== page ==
Mechanisms and constraints underlying implicit sequence learning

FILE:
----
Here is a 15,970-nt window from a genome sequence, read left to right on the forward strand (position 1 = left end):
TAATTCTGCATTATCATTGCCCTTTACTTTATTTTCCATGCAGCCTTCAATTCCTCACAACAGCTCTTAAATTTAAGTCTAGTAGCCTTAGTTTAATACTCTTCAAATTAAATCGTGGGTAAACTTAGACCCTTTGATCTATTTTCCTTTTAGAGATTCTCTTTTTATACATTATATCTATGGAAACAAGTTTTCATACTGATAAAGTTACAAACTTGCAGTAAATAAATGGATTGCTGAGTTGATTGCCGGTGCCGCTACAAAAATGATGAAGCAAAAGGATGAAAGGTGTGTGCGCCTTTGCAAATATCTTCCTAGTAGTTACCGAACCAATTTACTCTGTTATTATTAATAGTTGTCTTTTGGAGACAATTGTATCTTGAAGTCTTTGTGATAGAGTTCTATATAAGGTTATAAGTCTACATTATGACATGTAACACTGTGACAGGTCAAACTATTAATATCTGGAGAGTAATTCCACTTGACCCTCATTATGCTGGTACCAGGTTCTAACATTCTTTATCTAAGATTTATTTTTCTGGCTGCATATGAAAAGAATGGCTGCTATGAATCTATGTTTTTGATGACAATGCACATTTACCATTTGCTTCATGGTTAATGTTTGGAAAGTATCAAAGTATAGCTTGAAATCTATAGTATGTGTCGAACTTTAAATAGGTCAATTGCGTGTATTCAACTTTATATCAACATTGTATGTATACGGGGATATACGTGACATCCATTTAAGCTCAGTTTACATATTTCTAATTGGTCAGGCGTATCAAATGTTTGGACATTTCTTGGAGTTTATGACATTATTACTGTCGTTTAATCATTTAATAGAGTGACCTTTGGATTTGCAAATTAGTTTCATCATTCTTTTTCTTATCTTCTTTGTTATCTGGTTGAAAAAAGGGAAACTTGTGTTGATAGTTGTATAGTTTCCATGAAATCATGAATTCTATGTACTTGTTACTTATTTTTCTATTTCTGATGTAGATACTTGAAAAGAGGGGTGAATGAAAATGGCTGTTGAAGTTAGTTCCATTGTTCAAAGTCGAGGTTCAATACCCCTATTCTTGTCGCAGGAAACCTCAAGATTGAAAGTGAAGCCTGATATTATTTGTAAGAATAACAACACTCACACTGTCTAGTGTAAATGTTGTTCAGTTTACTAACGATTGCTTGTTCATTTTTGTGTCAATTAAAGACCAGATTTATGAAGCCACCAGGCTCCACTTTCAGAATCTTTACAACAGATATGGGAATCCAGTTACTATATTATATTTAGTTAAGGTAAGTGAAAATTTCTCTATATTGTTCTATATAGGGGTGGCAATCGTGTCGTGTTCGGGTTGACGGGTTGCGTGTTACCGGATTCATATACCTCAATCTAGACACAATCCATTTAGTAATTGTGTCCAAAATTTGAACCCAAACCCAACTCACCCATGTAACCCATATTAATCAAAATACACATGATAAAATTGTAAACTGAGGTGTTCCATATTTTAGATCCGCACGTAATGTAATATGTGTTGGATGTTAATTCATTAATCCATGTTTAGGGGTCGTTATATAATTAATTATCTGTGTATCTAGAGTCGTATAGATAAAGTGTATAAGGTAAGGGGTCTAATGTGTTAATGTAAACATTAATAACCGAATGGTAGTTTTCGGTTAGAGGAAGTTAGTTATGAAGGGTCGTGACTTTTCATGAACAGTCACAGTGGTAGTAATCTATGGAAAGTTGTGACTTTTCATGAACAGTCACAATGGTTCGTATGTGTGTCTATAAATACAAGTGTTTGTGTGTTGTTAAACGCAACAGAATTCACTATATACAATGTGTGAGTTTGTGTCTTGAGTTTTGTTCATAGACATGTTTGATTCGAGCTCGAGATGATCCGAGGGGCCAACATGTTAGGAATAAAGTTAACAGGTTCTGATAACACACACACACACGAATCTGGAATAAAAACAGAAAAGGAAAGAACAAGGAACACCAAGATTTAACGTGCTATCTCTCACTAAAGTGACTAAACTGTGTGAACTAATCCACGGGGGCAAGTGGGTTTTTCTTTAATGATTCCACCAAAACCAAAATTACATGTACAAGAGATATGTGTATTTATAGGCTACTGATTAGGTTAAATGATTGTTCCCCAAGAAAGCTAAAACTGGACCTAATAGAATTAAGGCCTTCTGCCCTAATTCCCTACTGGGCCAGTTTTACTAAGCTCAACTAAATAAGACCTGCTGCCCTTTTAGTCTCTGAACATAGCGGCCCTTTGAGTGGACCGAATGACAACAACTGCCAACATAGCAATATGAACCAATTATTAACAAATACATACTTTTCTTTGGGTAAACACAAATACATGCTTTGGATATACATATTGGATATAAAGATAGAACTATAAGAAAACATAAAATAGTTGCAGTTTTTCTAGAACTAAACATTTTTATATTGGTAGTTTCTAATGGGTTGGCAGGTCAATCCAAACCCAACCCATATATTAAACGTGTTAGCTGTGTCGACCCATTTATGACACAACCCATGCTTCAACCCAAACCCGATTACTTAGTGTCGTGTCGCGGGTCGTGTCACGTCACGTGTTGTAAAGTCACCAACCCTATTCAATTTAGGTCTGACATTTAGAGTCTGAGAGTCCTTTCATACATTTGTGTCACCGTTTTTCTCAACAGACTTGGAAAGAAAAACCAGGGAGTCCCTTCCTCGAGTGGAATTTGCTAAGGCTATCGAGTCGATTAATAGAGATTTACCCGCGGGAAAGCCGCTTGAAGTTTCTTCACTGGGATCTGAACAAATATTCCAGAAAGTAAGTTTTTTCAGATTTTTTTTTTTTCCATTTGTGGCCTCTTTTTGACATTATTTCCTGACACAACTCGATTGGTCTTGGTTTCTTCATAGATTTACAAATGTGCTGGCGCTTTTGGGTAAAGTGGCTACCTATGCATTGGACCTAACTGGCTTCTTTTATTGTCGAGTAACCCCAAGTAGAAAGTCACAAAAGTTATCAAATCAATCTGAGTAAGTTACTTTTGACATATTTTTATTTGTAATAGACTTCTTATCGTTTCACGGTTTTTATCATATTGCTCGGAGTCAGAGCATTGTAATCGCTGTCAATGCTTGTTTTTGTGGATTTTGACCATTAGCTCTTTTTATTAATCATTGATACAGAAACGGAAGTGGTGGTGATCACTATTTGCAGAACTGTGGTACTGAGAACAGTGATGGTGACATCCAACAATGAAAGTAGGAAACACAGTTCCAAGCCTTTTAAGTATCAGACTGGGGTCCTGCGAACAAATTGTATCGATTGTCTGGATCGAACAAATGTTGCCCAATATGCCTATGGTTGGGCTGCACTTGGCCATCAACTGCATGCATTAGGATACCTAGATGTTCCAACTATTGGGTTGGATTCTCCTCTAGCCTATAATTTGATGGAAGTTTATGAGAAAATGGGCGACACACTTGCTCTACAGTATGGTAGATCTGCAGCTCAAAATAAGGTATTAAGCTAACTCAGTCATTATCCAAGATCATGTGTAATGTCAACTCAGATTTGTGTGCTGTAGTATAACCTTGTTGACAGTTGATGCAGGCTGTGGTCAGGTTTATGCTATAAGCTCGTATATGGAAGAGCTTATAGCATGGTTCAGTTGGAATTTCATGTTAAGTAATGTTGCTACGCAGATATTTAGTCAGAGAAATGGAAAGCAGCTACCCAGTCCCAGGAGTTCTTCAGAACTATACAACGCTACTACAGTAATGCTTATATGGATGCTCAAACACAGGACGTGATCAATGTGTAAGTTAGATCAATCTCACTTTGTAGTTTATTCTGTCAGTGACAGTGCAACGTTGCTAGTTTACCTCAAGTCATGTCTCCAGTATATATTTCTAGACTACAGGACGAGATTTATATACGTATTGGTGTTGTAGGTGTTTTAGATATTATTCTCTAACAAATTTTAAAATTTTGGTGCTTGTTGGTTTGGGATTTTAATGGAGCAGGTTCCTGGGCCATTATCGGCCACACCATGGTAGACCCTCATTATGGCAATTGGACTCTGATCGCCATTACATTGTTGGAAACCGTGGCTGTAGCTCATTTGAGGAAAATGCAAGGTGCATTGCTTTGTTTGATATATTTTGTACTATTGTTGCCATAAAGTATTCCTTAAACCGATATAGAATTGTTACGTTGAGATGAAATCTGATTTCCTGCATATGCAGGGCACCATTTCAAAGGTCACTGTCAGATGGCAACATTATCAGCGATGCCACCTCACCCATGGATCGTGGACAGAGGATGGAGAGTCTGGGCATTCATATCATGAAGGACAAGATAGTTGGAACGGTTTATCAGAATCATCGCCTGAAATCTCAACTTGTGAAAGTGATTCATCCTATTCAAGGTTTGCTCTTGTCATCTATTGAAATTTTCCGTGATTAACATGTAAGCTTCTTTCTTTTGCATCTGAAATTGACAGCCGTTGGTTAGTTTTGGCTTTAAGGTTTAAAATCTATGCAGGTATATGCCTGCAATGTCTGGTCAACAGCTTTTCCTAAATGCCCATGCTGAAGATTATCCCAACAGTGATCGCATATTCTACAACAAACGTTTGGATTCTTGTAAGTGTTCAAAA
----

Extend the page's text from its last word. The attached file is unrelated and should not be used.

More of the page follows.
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Our ability to learn about sequences of events allows us to perceive melody in music, to coordinate the movement of our bodies, and to understand spoken language. Much of this sequential behavior proceeds outside of our conscious awareness. In this dissertation, I consider two questions: 1. What is the nature of the processes underlying our implicit sequence learning behavior? 2. To what degree does sequential behavior in different domains and tasks rely on similar underlying mechanisms? A cross section of current theories of sequential learning are evaluated in their ability to account for human learning studies drawn from both serial reaction time (SRT) and statistical word learning tasks. Five novel experiments are reported which differentiate between competing theories concerning the mechanisms underlying implicit sequence learning. A view emerges which describes implicit sequence learning as a relatively simple and limited process with a memory substrate utilizing distinct spatial codes for events in time as opposed to aggregate context.